calbears.com photo: Cal Bears head coach Wyking Jones during recent press conference
By Morris Phillips
BERKELEY–The pained look on Coach Wyking Jones’ face said it all. The question regarding repeated slow starts for Jones’ California Golden Bears, especially at Haas Pavilion, was fair given that Cal scored just eight points in the first 10 minutes of Thursday’s disappointing 80-62 loss to USC.
And Jones’ response? As honest and revealing as any Division I basketball coach ever wants to be or has to be when admitting his team was outclassed.
“It’s frustrating, but our guys aren’t trying to do that,” Jones said. “They are trying to do the right thing. They are young, it’s a process, and we have to just focus on the light at the end of the tunnel. These guys who are freshman are going to be sophomores next year, and then juniors and then seniors, and really good. You have to focus on what the light at the end of the tunnel is as opposed to what’s going on right now.”
What’s going on for Cal right now is a youth-laden club without a forceful, ball handling leader is taking its lumps. USC, a pre-season Top 25 pick that’s dealing with a recruiting scandal and its own shortcomings, may have been the last opponent the Bears wanted to see on the occasion of their Pac-12 home opener. Those lumps Cal’s taking were hand delivered by the Trojans on Thursday.
USC’s zone look with arms and hands everywhere befuddled the Bears to the tune 22 turnovers juxtaposed against just 13 assists on 23 made baskets. Of those 23 baskets, only eight came in the first half when Cal fell behind by 26 points (38-12 with 1:54 remaining). The deficit grew to 30 points briefly in the second half as Cal’s issues offensively morphed into defensive indifference. While the final score was more palatable, this marked the third time this season Cal has lost by 18 or more points at home this season.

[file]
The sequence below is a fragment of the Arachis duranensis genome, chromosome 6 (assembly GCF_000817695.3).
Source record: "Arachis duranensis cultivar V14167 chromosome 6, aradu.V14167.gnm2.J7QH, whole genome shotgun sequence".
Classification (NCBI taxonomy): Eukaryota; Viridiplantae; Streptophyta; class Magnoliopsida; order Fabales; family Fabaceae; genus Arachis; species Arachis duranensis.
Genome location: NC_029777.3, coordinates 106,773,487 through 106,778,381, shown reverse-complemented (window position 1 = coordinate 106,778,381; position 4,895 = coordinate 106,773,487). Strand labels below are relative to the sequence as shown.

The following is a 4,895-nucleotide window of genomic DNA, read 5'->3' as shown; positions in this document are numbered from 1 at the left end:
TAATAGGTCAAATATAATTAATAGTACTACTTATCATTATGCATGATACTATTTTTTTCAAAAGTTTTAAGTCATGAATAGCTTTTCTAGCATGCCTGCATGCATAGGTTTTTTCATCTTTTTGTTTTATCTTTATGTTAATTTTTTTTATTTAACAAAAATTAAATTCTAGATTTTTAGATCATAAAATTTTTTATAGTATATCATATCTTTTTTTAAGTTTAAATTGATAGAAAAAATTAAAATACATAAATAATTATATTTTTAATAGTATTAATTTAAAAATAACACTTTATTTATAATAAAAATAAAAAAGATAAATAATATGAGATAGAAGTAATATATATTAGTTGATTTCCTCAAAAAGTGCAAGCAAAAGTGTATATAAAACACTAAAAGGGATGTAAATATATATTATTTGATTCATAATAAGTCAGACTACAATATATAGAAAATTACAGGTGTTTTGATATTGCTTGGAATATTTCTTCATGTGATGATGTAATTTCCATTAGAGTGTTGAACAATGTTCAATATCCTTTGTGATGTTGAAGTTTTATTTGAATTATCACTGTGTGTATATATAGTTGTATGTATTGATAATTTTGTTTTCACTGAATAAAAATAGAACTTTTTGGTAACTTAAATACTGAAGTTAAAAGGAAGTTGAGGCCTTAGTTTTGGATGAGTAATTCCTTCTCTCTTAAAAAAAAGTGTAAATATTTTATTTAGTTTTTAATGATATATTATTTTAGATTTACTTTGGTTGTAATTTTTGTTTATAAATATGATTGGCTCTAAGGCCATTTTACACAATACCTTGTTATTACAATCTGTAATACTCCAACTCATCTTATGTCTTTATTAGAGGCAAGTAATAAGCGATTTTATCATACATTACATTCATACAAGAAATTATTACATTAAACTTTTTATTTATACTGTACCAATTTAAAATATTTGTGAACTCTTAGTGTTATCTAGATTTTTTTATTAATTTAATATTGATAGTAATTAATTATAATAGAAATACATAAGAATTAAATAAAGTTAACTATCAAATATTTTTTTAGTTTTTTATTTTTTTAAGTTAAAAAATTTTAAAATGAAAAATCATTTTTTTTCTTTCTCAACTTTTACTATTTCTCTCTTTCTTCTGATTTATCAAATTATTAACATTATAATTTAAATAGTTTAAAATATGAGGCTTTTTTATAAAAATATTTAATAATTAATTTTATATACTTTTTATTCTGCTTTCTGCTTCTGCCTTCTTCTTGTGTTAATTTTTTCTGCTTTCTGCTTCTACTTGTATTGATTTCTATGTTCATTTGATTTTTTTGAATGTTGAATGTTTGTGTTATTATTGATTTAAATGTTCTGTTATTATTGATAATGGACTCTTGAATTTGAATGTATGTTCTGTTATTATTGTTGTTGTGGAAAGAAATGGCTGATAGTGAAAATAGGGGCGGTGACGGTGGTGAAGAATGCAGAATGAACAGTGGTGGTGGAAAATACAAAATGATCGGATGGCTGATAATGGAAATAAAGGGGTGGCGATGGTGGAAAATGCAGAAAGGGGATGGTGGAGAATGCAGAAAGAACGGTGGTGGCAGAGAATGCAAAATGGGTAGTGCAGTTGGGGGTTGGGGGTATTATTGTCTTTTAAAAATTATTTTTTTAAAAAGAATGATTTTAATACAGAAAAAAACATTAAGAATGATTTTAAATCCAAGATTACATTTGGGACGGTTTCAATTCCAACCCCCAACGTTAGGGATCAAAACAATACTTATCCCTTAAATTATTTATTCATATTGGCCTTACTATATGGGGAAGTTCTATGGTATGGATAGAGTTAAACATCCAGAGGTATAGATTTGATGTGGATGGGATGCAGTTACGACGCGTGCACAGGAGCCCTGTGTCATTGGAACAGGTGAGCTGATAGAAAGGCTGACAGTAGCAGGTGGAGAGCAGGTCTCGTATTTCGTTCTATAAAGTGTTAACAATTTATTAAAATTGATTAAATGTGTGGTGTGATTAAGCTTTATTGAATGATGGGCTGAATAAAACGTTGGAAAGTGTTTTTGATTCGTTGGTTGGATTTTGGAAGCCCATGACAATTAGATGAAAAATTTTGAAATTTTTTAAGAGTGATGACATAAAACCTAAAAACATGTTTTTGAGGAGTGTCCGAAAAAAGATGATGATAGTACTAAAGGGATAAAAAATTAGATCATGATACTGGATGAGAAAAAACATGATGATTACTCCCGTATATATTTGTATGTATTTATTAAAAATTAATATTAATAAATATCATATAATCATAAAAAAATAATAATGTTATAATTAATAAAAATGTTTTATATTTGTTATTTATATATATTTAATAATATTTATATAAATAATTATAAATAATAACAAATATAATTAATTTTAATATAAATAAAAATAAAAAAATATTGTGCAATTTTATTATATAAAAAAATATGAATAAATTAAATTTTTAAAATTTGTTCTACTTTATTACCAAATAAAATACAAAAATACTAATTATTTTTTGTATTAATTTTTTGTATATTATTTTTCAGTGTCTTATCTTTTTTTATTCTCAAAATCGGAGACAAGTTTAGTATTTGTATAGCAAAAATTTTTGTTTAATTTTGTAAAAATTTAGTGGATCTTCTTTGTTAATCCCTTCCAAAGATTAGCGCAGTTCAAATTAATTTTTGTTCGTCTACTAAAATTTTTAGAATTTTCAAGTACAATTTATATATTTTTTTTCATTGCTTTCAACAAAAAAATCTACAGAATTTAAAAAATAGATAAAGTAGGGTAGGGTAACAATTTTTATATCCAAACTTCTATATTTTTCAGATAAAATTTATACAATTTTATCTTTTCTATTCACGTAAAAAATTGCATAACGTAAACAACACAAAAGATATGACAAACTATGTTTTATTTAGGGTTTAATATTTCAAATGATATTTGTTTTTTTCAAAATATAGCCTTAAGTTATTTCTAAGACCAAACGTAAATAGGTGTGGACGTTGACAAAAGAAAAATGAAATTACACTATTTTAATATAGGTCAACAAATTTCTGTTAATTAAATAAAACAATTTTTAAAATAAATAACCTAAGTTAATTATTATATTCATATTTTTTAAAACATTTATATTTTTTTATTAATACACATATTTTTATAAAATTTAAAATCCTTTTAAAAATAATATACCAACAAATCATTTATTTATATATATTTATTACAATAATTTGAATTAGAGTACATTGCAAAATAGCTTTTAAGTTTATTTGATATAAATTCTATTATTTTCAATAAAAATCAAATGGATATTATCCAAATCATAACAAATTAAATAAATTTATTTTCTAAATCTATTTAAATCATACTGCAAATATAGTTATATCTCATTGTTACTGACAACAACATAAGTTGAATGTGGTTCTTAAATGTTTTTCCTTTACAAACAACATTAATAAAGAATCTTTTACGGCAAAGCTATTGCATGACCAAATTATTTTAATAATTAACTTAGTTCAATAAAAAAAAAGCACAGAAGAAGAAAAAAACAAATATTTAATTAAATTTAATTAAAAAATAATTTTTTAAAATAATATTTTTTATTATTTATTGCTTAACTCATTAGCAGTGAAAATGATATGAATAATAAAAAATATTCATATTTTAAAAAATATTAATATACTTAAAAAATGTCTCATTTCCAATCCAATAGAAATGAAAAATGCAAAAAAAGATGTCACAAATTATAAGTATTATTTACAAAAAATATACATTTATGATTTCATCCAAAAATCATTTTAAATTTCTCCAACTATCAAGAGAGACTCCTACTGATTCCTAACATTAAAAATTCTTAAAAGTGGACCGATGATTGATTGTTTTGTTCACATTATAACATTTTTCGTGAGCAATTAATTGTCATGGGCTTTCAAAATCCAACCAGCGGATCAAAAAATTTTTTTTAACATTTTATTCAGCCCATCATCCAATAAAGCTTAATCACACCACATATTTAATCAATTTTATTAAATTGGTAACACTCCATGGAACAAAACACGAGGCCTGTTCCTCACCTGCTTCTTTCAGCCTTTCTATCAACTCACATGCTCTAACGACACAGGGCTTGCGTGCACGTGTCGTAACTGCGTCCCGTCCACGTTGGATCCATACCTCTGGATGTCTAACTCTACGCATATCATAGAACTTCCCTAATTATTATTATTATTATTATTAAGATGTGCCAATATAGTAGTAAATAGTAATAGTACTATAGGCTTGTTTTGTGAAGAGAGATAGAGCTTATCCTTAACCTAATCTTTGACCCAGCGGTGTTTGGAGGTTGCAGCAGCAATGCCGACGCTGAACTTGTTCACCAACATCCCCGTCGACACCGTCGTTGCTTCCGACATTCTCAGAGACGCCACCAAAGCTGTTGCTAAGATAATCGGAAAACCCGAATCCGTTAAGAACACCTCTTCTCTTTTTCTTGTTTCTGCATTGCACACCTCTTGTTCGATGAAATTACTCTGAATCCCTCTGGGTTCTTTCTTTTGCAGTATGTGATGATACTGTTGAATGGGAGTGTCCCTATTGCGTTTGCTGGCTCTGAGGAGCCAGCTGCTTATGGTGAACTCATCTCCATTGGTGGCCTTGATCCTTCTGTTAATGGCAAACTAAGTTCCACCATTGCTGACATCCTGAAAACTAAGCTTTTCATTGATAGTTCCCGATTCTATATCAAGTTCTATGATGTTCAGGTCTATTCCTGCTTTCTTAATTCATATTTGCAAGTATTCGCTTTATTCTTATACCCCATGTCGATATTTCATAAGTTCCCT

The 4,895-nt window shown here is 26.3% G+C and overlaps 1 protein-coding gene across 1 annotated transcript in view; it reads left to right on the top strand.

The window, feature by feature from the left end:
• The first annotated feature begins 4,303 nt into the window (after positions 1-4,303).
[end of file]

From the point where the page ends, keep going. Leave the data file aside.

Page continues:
If the light at the end of the tunnel that Coach Jones spoke of was to be interpreted literally, it would have been one lit candle at the western most juncture of BART’s Transbay Tube on Thursday.
“We have another game on Saturday against UCLA so we have to move past this and regather tomorrow morning, and prepare for UCLA,” said freshman Justice Sueing, who led the Bears with 15 points.
In fairness to the Bears, the Trojans are the last team a struggling outfit wants to see. Just ask USC’s most recent opponent Washington State. With the Cougars methodically trying to regain their footing against the Trojans on New Years’ Eve after a first half that was as poor as Cal’s, WSU cut USC’s lead to just eight points. But on the next six possessions, Washington State committed five turnovers and saw their deficit balloon to 18 points in less than the three minutes that elapsed on the game clock.
Against Cal, USC’s zone caused the Bears to be extremely tentative to the point that guards Don Coleman and Darius McNeill became non-factors in the first 25 minutes of the game. Cal’s normally high scoring guards combined to miss 13 of their 16 shots while committing six turnovers. While McNeill found a way to extend his impressive streak of hitting at least one three-pointer in 14 of his 15 games as a collegian, his penetration into the paint was almost non-existent.
Marcus Lee had an impressive start offensively with a follow dunk and a couple of other buckets from point blank range, but five turnovers and foul trouble kept the Kentucky transfer from making much of a difference as the game progressed.
The Trojans were led by Nick Rakocevic with 19 points. Bennie Boatwright added 15 points, and Jordan Usher had 14 off the bench for USC.
Chimezie Metu was suspended for the first 20 minutes for his actions against Washington State in which cameras caught the 6’10” junior jabbing an opponent in the groin. Metu played 11 minutes in the second half, in which his epic dunk over Lee immediately triggered a SportsCenter alert all the way across the country at ESPN headquarters in Bristol, Connecticut.
The Bears return to the hardwood on Saturday when UCLA visits Haas Pavilion at 3:30pm.